Chilli naysayers: Your inability to stand the all-consuming, eye-watering, when-will-it-end burn of chilli peppers may not be your fault! Well, not entirely..

Scientists at the University of Oxford have discovered that they were able to boost the spiciness of food by up to 10% with the help of specific soundtracks that feature fast beats, distorted notes and high-pitched sounds such as , describing the term as 'sonic seasoning'.

The group of 180 volunteers ate an ancho chilli butternut squash dish with spicy sauce while listening to a series of short clips of music, white noise or silence. Shrill violin concerto or speedy samba music were the most effective heat-boosters, both sounds reminiscent of traditional Indian music. Those listening to faster, more high-pitched sounds rated the dishes as spicier than those listening to silence or white noise.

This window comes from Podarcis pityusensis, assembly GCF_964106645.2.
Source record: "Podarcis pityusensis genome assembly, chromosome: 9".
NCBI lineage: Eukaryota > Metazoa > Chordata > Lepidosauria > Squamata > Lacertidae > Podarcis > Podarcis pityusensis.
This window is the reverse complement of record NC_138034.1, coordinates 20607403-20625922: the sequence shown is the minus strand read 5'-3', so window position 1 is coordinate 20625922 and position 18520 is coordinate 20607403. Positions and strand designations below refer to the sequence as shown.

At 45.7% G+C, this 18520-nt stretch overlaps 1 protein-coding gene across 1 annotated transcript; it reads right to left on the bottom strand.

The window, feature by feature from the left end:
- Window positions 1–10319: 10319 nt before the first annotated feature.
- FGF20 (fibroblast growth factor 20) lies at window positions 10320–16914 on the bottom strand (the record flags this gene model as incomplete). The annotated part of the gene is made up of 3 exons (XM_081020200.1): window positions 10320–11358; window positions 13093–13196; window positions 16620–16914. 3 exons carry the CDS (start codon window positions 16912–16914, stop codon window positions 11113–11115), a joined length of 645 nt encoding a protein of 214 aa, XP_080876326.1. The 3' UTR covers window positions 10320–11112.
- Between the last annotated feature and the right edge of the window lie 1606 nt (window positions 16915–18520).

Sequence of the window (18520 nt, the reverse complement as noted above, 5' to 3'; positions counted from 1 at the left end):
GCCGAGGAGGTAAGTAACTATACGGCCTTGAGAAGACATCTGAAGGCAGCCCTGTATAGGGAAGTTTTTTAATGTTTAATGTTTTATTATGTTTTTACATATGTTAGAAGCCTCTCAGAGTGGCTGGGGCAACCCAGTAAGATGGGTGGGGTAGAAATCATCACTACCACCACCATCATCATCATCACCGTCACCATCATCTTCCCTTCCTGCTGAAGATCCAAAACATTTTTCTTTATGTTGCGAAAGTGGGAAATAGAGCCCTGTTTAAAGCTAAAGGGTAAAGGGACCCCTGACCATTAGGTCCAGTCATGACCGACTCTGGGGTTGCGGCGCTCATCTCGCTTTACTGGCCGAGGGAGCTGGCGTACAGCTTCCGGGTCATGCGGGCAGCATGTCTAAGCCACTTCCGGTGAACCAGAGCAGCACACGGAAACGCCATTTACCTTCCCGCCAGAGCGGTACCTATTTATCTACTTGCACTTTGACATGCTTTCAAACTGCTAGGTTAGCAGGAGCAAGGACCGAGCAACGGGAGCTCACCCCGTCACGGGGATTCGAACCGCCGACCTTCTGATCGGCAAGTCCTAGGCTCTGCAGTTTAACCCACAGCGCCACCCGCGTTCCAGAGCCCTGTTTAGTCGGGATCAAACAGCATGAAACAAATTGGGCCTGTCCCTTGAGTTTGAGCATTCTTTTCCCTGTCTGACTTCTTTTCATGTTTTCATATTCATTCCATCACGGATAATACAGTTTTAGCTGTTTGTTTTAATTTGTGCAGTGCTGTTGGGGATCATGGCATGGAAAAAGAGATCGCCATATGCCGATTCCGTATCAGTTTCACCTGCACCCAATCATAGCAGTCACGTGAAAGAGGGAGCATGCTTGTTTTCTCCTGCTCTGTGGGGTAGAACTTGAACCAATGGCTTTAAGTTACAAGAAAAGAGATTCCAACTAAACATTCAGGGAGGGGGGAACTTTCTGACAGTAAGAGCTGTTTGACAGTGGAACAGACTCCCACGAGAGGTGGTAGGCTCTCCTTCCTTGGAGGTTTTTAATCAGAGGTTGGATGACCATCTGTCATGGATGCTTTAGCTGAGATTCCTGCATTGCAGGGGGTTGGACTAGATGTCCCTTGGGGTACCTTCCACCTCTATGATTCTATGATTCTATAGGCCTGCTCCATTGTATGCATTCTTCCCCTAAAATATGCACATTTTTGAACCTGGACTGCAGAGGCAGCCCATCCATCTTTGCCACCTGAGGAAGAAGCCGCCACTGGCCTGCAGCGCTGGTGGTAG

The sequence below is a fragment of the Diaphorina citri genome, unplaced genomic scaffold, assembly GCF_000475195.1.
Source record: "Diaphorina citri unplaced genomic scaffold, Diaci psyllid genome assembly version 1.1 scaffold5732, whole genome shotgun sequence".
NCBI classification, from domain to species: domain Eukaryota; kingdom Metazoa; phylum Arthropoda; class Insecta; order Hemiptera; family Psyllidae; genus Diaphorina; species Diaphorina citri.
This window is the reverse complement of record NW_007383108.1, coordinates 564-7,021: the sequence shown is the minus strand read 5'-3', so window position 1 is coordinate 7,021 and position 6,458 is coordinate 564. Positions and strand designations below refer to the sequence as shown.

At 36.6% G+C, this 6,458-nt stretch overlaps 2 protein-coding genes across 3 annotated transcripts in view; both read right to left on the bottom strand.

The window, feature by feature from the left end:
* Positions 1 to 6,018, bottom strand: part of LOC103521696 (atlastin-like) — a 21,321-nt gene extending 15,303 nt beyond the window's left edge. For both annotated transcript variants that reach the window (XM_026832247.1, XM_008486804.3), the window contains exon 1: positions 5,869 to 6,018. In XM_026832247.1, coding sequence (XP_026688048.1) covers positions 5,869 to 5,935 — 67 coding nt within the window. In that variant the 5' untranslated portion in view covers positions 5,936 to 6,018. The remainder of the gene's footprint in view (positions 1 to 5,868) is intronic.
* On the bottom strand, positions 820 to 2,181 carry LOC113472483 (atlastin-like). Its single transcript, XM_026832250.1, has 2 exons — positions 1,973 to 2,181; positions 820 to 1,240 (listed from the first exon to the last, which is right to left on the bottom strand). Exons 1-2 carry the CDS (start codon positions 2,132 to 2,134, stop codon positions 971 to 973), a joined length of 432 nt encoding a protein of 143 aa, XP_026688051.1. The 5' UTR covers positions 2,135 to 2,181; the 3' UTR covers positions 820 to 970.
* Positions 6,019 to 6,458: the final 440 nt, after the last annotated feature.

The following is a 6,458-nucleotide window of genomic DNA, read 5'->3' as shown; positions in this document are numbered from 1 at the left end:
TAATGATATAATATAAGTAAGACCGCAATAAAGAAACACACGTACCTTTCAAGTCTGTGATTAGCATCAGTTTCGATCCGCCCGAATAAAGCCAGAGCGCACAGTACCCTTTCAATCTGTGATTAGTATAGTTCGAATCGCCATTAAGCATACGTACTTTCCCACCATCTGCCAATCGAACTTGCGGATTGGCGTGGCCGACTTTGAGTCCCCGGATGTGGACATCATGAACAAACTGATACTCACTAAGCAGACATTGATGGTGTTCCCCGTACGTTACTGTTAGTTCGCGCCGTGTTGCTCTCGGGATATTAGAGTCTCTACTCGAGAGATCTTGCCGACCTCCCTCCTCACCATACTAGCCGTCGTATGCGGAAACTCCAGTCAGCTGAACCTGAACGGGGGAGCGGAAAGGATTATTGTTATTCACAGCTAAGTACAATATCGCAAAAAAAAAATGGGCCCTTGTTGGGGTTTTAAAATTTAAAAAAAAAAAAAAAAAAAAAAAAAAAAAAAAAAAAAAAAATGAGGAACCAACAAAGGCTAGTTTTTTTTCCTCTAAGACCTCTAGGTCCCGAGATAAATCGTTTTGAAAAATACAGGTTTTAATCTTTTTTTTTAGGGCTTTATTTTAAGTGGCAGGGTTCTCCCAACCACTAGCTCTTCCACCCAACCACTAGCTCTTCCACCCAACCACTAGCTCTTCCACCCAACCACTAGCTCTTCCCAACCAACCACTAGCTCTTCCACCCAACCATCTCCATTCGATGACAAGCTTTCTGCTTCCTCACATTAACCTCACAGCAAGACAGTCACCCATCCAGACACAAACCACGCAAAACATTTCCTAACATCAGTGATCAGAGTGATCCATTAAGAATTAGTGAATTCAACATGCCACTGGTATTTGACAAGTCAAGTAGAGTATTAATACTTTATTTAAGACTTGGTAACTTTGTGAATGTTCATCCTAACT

A psychologist at the university who was also an author of the study explained, "We hypothesise this is because the spicy soundtrack primes people's expectation of spiciness in the food. "We are not sure whether it's exposure to this type of music that makes people associate spiciness with high pitch and distortion.

"Another idea is that high pitch, high distortion, and fast tempo are associated with high energy, and that reflects the sensation of eating spicy foods."

Music makes spicy food feel 10% spicier